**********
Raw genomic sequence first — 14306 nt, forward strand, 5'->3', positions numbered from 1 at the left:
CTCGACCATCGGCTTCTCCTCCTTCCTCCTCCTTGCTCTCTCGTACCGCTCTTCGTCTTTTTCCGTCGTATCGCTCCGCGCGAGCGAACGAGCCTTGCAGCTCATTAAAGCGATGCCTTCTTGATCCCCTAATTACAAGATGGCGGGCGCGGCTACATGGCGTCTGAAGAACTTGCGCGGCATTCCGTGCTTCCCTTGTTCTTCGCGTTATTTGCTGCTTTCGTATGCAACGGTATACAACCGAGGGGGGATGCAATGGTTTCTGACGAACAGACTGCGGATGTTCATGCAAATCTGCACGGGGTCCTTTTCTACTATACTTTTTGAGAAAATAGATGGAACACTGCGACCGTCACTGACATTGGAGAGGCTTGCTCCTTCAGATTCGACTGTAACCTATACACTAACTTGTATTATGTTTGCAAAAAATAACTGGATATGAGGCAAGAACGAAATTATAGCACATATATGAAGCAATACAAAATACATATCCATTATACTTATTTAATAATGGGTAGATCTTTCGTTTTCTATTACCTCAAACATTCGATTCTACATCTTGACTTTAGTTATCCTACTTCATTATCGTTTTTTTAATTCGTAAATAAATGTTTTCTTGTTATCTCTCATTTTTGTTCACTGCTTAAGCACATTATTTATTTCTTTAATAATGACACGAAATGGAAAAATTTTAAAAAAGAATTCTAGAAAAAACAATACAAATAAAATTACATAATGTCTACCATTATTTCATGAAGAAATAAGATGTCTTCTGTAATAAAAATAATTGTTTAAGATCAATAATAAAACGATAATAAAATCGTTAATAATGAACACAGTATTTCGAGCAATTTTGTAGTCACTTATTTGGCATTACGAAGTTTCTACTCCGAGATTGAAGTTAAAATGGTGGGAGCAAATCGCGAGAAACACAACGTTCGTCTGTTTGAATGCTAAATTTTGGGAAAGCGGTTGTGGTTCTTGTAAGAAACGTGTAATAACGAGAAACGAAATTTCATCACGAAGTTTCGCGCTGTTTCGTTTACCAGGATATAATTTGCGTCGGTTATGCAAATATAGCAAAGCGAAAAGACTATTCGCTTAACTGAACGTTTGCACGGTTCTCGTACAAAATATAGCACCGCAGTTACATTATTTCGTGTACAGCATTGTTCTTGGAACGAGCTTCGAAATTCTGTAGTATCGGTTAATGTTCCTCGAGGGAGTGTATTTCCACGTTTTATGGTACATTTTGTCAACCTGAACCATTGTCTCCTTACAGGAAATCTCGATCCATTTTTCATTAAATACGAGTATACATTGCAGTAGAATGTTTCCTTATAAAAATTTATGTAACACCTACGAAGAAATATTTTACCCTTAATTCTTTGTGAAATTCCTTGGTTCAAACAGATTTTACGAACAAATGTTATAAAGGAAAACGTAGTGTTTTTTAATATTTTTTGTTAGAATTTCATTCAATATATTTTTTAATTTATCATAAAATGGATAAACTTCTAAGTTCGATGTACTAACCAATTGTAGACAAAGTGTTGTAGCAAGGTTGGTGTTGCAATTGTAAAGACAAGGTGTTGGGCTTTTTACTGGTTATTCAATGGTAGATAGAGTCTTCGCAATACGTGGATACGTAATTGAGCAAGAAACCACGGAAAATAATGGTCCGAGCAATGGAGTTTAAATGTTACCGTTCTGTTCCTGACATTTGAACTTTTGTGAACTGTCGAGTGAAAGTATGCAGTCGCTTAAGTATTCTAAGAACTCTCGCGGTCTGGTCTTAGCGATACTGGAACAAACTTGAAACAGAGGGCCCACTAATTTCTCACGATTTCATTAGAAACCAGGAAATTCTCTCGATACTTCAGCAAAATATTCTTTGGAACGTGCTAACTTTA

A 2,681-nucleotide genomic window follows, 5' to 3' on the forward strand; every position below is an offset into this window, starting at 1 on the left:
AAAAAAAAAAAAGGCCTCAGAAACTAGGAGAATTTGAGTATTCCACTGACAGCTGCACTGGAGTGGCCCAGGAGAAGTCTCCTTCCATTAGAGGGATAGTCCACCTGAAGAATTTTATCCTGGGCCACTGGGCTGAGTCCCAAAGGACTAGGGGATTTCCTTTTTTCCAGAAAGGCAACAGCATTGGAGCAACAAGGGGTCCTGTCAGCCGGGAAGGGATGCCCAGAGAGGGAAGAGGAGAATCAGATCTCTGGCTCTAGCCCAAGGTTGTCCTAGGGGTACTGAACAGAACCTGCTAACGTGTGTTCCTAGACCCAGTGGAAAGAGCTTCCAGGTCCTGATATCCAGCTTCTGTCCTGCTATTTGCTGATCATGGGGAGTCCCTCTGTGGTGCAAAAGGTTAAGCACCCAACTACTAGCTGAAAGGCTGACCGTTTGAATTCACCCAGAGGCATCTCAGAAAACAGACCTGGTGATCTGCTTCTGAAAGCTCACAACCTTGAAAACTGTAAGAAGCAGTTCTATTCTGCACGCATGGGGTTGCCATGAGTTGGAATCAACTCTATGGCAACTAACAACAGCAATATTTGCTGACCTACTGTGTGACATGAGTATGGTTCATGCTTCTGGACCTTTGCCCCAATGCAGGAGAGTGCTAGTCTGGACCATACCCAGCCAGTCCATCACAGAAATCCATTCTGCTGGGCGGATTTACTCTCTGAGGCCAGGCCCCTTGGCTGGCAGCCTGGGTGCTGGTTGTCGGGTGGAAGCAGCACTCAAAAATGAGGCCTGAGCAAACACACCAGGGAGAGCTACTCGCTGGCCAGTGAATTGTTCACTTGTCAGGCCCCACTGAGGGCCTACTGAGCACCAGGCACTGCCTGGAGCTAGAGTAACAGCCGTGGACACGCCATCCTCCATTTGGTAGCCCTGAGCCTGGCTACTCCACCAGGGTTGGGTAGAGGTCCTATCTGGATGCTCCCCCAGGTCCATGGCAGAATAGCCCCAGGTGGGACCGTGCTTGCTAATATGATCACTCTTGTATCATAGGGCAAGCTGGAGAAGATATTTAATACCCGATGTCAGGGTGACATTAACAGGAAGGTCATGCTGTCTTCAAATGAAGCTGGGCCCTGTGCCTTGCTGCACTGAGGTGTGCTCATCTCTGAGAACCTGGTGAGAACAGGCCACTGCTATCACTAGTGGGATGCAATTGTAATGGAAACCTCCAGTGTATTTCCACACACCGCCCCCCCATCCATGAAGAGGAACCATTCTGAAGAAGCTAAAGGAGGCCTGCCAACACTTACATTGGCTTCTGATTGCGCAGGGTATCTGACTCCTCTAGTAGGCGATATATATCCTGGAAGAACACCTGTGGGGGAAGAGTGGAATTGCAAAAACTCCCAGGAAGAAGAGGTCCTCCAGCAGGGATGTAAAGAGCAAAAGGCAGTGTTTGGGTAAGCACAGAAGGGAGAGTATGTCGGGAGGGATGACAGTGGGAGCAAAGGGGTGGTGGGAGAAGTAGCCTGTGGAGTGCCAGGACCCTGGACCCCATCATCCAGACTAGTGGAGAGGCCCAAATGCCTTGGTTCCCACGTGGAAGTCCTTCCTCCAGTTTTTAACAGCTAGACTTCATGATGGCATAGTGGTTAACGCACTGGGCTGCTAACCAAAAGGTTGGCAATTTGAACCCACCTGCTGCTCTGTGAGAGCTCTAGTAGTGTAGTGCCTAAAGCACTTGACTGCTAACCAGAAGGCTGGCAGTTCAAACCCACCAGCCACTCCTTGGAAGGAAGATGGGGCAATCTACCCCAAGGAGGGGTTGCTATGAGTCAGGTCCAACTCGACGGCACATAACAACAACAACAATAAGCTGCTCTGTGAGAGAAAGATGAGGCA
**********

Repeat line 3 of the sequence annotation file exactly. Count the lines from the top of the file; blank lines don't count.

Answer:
A 2,681-nucleotide genomic window follows, 5' to 3' on the forward strand; every position below is an offset into this window, starting at 1 on the left: